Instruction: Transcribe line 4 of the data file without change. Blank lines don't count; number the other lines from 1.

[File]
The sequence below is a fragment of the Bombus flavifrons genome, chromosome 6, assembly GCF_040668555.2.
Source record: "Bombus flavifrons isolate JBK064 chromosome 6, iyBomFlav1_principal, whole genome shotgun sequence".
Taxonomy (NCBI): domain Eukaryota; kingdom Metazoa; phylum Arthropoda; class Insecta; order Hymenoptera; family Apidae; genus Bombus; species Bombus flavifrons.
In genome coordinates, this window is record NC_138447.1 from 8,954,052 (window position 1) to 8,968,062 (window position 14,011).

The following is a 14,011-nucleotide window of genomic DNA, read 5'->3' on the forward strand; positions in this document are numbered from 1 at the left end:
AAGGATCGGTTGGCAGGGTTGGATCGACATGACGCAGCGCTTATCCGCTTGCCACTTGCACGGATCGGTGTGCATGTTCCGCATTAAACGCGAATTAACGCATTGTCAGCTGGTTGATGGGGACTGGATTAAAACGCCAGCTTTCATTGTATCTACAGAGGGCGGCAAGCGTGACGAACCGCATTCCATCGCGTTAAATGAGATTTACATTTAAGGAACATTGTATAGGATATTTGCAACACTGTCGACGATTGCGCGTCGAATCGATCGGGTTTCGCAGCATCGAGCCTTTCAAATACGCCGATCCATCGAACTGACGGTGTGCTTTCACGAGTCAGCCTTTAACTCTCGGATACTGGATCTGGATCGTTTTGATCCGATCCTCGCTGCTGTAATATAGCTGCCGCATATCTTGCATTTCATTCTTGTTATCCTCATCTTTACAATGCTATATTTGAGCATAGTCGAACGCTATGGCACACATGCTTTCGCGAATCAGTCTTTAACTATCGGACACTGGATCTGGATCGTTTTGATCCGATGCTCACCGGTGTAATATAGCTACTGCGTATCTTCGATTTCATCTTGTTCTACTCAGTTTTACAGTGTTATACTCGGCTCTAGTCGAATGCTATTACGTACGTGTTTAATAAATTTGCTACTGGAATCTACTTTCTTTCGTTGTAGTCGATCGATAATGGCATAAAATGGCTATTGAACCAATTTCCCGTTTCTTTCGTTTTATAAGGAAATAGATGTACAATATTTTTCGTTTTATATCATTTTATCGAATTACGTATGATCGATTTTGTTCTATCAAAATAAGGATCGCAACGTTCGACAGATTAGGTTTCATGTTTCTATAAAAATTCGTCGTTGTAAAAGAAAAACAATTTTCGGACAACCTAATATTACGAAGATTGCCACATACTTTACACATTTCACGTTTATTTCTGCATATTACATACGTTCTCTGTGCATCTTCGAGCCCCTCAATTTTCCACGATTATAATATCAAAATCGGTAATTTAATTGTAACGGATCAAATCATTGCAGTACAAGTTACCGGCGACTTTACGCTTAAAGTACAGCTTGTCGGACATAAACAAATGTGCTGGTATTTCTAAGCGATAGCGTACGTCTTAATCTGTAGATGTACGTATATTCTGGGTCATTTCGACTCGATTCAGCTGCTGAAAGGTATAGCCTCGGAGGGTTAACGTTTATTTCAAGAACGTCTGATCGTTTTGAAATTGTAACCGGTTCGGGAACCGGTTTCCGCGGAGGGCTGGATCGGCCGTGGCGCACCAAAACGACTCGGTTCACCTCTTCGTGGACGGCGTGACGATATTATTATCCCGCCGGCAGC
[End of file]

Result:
In genome coordinates, this window is record NC_138447.1 from 8,954,052 (window position 1) to 8,968,062 (window position 14,011).